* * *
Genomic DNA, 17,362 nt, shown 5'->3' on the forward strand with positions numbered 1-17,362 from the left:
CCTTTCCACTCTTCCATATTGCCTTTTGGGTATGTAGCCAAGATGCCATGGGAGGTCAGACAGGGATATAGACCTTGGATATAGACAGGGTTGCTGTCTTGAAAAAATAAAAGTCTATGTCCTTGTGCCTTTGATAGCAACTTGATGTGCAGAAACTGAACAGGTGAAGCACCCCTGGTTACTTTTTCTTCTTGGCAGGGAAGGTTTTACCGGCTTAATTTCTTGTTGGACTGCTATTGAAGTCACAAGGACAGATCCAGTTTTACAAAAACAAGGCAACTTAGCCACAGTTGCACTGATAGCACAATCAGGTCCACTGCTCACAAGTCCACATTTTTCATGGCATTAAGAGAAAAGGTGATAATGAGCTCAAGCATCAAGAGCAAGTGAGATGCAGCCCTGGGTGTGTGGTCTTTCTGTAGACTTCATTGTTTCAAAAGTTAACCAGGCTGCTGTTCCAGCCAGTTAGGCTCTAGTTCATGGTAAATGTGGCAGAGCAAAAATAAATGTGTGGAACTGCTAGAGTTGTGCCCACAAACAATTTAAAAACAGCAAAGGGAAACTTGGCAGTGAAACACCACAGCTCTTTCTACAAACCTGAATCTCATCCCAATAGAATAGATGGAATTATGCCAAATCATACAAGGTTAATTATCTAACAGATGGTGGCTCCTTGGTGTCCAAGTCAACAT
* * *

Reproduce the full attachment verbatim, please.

Genomic DNA, 17,362 nt, shown 5'->3' on the forward strand with positions numbered 1-17,362 from the left:
CCTTTCCACTCTTCCATATTGCCTTTTGGGTATGTAGCCAAGATGCCATGGGAGGTCAGACAGGGATATAGACCTTGGATATAGACAGGGTTGCTGTCTTGAAAAAATAAAAGTCTATGTCCTTGTGCCTTTGATAGCAACTTGATGTGCAGAAACTGAACAGGTGAAGCACCCCTGGTTACTTTTTCTTCTTGGCAGGGAAGGTTTTACCGGCTTAATTTCTTGTTGGACTGCTATTGAAGTCACAAGGACAGATCCAGTTTTACAAAAACAAGGCAACTTAGCCACAGTTGCACTGATAGCACAATCAGGTCCACTGCTCACAAGTCCACATTTTTCATGGCATTAAGAGAAAAGGTGATAATGAGCTCAAGCATCAAGAGCAAGTGAGATGCAGCCCTGGGTGTGTGGTCTTTCTGTAGACTTCATTGTTTCAAAAGTTAACCAGGCTGCTGTTCCAGCCAGTTAGGCTCTAGTTCATGGTAAATGTGGCAGAGCAAAAATAAATGTGTGGAACTGCTAGAGTTGTGCCCACAAACAATTTAAAAACAGCAAAGGGAAACTTGGCAGTGAAACACCACAGCTCTTTCTACAAACCTGAATCTCATCCCAATAGAATAGATGGAATTATGCCAAATCATACAAGGTTAATTATCTAACAGATGGTGGCTCCTTGGTGTCCAAGTCAACAT